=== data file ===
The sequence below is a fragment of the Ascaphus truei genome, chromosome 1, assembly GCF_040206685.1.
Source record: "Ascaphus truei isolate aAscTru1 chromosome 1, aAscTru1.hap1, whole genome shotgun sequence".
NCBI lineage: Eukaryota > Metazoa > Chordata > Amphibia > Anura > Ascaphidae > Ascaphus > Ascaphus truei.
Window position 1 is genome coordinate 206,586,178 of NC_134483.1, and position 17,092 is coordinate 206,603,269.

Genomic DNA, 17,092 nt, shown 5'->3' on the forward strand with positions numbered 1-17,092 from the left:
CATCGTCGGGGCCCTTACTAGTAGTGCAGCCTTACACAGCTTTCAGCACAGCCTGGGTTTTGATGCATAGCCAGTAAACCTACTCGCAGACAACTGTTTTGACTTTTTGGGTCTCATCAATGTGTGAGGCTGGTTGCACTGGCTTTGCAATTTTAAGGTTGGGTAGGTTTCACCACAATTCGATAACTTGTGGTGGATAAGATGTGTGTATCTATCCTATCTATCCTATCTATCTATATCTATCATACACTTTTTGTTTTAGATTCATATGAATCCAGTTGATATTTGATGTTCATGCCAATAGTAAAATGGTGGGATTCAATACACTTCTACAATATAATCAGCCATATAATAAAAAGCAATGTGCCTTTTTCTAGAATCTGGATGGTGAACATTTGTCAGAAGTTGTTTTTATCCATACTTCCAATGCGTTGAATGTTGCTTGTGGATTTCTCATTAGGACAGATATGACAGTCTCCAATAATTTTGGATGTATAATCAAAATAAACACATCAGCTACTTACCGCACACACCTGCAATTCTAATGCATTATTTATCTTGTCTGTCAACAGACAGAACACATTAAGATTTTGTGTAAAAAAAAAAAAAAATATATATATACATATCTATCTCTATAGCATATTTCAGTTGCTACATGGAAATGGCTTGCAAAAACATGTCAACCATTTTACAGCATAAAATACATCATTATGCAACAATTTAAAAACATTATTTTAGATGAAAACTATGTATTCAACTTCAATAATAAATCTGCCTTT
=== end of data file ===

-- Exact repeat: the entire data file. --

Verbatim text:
The sequence below is a fragment of the Ascaphus truei genome, chromosome 1, assembly GCF_040206685.1.
Source record: "Ascaphus truei isolate aAscTru1 chromosome 1, aAscTru1.hap1, whole genome shotgun sequence".
NCBI lineage: Eukaryota > Metazoa > Chordata > Amphibia > Anura > Ascaphidae > Ascaphus > Ascaphus truei.
Window position 1 is genome coordinate 206,586,178 of NC_134483.1, and position 17,092 is coordinate 206,603,269.

Genomic DNA, 17,092 nt, shown 5'->3' on the forward strand with positions numbered 1-17,092 from the left:
CATCGTCGGGGCCCTTACTAGTAGTGCAGCCTTACACAGCTTTCAGCACAGCCTGGGTTTTGATGCATAGCCAGTAAACCTACTCGCAGACAACTGTTTTGACTTTTTGGGTCTCATCAATGTGTGAGGCTGGTTGCACTGGCTTTGCAATTTTAAGGTTGGGTAGGTTTCACCACAATTCGATAACTTGTGGTGGATAAGATGTGTGTATCTATCCTATCTATCCTATCTATCTATATCTATCATACACTTTTTGTTTTAGATTCATATGAATCCAGTTGATATTTGATGTTCATGCCAATAGTAAAATGGTGGGATTCAATACACTTCTACAATATAATCAGCCATATAATAAAAAGCAATGTGCCTTTTTCTAGAATCTGGATGGTGAACATTTGTCAGAAGTTGTTTTTATCCATACTTCCAATGCGTTGAATGTTGCTTGTGGATTTCTCATTAGGACAGATATGACAGTCTCCAATAATTTTGGATGTATAATCAAAATAAACACATCAGCTACTTACCGCACACACCTGCAATTCTAATGCATTATTTATCTTGTCTGTCAACAGACAGAACACATTAAGATTTTGTGTAAAAAAAAAAAAAAATATATATATACATATCTATCTCTATAGCATATTTCAGTTGCTACATGGAAATGGCTTGCAAAAACATGTCAACCATTTTACAGCATAAAATACATCATTATGCAACAATTTAAAAACATTATTTTAGATGAAAACTATGTATTCAACTTCAATAATAAATCTGCCTTT